#3 China: Quantum technology gets political next year.
Just under two years ago, the author of this blog spoke at a conference on QKD/quantum networking organized by the International Telecommunications Union (ITU) in Shanghai. There were representatives there from every technological advanced nation, many considered to be antagonistic towards each other.
My speech wondered aloud whether such a nationally diverse conference attendance would be possible much longer. This comment, incidentally, attracted the attention of a Chinese security lady, who interviewed me to ensure that I wasn’t a threat to the Chinese people. She decided I wasn’t!
IQT Research still believes that the prediction I made will turn out to be true. In 2021 quantum-related matters will play an important role in the growing rivalry between China and the West and will help erect barriers between the two civilizations. The impact of all this will be both positive and negative for the quantum technology business.
Positive: In the West expect more money from the defense and intelligence communities for quantum tech to counter a Chinese quantum threat. More and more grant proposals will cite national security as a reason for funding in much the same way that grant proposals in the past have cited climate change,” in the hope that this reference will make funding committees look on these proposals more favorably.
Negative: Sharing of results between quantum scientists from China and the West will become more and more restricted. On the other hand, quantum technology will be written about more widely in the general business and national press, but almost certainly with little understanding from the mainstream journalists leading to the inevitable misstatements and exaggeration.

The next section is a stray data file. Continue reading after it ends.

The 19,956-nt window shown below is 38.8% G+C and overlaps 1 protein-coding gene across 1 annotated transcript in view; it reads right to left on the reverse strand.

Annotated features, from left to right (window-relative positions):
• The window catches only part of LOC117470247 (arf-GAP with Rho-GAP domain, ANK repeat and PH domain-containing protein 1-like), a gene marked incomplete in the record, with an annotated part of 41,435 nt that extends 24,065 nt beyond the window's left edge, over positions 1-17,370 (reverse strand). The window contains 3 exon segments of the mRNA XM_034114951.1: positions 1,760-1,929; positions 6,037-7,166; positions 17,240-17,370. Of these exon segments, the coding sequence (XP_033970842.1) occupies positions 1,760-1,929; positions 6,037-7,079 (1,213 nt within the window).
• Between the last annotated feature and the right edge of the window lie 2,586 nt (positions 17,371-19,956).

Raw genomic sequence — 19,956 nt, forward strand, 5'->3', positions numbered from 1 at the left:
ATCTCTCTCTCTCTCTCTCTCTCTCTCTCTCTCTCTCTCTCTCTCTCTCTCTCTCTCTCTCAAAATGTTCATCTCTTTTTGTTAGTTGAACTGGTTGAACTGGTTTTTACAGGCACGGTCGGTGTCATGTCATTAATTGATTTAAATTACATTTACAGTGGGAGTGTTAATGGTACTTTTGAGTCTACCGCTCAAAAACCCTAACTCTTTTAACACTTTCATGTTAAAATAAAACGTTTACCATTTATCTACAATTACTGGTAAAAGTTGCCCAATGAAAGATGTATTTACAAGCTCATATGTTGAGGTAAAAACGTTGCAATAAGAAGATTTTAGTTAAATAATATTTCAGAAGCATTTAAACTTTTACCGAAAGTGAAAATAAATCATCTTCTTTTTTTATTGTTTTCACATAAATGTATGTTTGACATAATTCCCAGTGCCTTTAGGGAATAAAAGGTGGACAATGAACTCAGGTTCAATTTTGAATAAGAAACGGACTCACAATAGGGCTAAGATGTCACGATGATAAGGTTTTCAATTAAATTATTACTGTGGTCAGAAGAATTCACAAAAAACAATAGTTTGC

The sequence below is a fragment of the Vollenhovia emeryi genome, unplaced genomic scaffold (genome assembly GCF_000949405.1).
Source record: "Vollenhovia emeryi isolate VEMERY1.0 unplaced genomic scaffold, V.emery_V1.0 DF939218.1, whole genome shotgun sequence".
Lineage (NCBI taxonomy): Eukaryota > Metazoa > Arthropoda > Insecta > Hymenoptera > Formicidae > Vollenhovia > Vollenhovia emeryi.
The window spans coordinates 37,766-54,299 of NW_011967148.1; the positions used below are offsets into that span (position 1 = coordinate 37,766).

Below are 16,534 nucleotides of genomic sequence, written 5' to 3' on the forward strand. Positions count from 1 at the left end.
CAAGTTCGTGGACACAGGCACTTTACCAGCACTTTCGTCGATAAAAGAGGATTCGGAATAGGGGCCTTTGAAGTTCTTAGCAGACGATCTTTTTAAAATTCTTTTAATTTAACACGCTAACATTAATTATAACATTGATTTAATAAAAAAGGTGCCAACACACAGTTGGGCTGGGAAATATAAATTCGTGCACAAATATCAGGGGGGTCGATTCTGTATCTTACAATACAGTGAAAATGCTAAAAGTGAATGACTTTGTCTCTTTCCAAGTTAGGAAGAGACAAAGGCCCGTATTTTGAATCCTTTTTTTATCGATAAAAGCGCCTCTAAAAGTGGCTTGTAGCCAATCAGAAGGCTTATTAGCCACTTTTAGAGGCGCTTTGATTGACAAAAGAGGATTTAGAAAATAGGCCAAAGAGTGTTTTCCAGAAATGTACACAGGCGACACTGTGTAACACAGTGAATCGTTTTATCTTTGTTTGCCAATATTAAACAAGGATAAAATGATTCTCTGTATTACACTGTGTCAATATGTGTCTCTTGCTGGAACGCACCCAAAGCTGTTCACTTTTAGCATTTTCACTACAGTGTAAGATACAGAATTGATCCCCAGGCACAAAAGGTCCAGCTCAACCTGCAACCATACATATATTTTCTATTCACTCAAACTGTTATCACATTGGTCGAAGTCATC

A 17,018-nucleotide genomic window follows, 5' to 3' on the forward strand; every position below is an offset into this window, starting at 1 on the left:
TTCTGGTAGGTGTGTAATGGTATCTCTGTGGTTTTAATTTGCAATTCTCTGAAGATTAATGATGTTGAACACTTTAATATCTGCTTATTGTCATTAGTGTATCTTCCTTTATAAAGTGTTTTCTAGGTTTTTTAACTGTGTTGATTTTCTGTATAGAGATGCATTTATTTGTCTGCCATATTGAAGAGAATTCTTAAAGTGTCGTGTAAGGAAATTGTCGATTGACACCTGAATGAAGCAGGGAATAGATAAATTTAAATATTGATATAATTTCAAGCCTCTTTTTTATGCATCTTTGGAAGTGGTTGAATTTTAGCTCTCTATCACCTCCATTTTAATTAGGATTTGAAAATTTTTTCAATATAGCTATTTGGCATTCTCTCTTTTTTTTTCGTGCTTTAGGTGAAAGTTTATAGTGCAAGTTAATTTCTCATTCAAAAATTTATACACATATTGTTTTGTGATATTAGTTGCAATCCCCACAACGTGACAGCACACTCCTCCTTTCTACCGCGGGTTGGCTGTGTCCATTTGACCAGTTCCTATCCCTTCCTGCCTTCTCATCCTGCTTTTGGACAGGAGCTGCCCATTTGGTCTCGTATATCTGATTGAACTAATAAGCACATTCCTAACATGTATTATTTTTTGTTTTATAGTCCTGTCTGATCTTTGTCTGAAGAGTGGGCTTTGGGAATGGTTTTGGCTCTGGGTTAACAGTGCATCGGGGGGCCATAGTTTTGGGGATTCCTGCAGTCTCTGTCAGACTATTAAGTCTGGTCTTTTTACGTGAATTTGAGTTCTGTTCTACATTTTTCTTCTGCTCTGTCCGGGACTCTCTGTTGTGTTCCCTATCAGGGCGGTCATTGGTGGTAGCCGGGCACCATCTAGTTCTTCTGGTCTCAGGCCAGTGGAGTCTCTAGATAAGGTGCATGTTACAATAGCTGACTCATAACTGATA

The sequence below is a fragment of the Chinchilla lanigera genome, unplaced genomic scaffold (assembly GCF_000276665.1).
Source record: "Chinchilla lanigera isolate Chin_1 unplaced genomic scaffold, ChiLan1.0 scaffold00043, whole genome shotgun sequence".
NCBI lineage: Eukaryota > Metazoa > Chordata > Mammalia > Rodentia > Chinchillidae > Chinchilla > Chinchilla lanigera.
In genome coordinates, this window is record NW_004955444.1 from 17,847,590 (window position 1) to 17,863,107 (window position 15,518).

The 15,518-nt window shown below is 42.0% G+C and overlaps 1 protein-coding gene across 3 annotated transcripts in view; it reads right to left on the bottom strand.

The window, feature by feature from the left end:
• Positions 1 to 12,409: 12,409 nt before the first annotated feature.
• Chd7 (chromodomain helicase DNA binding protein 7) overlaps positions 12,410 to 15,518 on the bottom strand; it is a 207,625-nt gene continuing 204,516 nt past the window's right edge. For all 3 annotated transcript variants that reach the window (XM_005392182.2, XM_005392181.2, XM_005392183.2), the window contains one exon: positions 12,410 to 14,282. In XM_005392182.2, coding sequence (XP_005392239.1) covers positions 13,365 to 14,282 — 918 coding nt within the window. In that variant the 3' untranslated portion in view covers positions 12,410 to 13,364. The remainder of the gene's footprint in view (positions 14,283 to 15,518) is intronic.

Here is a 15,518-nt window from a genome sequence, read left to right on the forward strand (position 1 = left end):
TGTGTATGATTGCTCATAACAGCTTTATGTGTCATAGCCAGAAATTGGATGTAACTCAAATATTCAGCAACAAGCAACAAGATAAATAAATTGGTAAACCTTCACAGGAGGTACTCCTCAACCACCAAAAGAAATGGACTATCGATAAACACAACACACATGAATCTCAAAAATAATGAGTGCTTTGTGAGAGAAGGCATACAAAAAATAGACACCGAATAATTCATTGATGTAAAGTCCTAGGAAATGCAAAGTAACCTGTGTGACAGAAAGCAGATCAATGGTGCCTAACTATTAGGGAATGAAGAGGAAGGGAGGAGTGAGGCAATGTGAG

#4 Valuations of Quantum Technology Firms Rock
In 2021 IQT Research expects quantum computers to grow substantially in terms of the number of qubits handled (and in terms of other related measures – quantum volume, for example) bringing quantum computing further down the road to threatening standard public key encryption schemes. Quantum-safe technology will boom as a result. Meanwhile, quantum phones and the dreams of a desktop QC will lead to early signs of businesses built around the idea “mass market” quantum.
All this may describe where we are a year from now. But where will the money come from to finance such expansion. As noted we are going to see funding from the defense community leveraged into the quantum technology market as the result of the Chinese threat.
Less obviously, market valuations of quantum firms are creeping up already, IQT Research understands. One of our sources, for example, puts the market capitalization of Rigetti trending up to $1 billion. As these words are being written, the Washington Post has just reported that 2021 will be a big one for IPOs. If this turns out to be the case, then perhaps in the new year the hot stocks will be quantum stocks?
Inside Quantum Technology